4 Organization of languages in CLIL 1.L1 and L2 are the linguistic repertoire shared by the class; 2.L1 and L2 form a linguistic continuum, where both languages are in the mind, even if the focus is more on L2; 3.Movement along the continuum gives rise to translanguaging (Garcia 2008), or contact phenomena (code-switching, borrowing, etc.), which allow deeper understandings of subject meaning and linguistic competence to be co-constructed (Gajo & Serra 2000; Serra 2007); 4.Translanguaging is exploited through metalinguistic activities.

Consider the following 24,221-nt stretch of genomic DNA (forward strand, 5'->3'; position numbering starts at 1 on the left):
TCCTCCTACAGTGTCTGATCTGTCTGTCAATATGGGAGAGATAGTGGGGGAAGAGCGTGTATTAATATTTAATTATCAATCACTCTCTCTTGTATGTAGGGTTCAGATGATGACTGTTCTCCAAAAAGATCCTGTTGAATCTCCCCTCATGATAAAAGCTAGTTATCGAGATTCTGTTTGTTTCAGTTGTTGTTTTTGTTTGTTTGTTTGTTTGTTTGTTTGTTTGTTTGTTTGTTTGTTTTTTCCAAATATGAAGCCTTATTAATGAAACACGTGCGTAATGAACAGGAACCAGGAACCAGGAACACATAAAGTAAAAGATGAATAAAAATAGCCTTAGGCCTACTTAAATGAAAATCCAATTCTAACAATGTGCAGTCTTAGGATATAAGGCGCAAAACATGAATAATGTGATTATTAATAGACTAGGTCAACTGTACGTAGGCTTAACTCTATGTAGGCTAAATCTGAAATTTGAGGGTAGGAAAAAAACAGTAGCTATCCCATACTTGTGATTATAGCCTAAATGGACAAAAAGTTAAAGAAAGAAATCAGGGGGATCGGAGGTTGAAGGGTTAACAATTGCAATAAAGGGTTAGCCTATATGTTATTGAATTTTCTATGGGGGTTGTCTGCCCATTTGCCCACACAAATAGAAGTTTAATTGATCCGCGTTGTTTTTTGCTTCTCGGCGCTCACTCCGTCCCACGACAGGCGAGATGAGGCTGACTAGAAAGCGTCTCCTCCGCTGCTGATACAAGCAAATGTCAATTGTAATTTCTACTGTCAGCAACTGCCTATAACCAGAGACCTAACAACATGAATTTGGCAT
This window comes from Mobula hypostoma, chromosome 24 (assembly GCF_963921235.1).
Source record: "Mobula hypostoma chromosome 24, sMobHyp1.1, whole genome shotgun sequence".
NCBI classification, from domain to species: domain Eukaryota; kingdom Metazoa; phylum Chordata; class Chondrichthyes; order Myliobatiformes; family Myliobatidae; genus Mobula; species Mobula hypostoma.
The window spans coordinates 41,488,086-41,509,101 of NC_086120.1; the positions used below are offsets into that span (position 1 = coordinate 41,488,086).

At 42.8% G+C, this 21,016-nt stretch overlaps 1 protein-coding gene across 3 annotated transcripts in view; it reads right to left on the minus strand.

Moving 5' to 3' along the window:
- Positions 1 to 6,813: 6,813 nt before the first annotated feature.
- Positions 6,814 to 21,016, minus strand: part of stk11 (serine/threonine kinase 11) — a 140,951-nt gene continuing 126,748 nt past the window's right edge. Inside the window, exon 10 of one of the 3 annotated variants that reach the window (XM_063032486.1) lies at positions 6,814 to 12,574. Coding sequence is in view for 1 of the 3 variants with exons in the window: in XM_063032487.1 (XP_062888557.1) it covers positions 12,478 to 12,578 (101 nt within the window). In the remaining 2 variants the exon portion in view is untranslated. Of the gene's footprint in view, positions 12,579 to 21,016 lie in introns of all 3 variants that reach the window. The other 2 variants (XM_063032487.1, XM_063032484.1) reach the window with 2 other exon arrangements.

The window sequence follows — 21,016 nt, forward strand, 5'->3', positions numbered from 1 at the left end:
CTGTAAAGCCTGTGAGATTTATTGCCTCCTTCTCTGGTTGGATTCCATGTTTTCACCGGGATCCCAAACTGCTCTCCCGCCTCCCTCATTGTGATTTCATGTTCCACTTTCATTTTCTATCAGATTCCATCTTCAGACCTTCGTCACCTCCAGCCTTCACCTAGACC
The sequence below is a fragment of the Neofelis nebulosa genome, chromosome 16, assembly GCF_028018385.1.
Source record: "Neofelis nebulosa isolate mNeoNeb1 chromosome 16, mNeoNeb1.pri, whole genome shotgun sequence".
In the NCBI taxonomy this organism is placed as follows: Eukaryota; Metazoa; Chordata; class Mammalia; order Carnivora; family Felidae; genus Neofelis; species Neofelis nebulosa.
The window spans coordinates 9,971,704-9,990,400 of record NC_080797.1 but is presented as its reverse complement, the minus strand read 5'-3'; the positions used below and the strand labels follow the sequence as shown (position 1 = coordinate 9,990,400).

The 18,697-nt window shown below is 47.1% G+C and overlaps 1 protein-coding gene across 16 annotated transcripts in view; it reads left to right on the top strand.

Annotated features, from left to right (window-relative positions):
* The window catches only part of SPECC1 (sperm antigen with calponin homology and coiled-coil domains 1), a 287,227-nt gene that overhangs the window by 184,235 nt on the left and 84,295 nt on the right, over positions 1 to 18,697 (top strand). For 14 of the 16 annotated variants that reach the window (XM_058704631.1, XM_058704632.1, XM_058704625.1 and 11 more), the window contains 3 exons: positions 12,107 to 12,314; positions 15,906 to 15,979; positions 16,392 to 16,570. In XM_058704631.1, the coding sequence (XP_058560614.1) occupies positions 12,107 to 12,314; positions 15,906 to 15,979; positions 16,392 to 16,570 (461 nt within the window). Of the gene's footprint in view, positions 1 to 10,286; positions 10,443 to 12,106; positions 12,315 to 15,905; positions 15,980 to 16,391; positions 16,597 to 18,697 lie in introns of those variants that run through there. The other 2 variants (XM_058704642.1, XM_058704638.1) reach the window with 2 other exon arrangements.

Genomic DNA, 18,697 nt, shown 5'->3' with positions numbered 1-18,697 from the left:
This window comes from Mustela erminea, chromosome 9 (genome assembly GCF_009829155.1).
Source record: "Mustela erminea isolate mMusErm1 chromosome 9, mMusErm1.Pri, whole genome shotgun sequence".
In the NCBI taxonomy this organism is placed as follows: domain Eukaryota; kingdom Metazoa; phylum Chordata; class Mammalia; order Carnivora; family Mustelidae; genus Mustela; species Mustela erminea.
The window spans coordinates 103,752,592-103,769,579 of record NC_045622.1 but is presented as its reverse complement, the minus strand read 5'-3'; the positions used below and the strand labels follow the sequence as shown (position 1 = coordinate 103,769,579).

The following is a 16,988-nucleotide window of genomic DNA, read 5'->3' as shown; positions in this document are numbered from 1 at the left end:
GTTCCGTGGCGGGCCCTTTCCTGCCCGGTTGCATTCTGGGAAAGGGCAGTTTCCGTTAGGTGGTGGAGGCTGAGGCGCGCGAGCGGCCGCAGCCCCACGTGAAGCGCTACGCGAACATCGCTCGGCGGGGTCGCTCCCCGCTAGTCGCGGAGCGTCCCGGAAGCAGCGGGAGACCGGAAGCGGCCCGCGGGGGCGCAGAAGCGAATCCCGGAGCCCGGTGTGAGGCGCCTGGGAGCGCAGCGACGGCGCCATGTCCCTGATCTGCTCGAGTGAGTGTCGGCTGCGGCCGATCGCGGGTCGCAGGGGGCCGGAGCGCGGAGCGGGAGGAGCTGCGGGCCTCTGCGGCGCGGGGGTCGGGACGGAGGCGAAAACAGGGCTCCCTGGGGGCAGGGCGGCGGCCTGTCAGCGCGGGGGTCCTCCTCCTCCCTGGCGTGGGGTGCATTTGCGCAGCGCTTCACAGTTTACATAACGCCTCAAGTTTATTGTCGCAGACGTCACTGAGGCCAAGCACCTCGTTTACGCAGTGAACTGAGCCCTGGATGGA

5 The metalinguistic activity Translanguaging is more than translating L2 by means of L1: Transfer [...] can be considered to be a much broader process than just the extension from one language system to another. It also involves the generalization or use of knowledge from one domain to another (Bialystock & Hakuta 1999: 168) Alternating L1/L2 in CLIL, fulfils an indexical function (Serra 2009) : the choice of the language and the way in which resources from the language are juxtaposed becomes part of the message and not just a vehicle for it (Clyne 2003: 44) Reformulating in L1 and in L2 are metalinguistic activities of form and meaning negotiation, leading to the meta-cognitive treatement of subject content.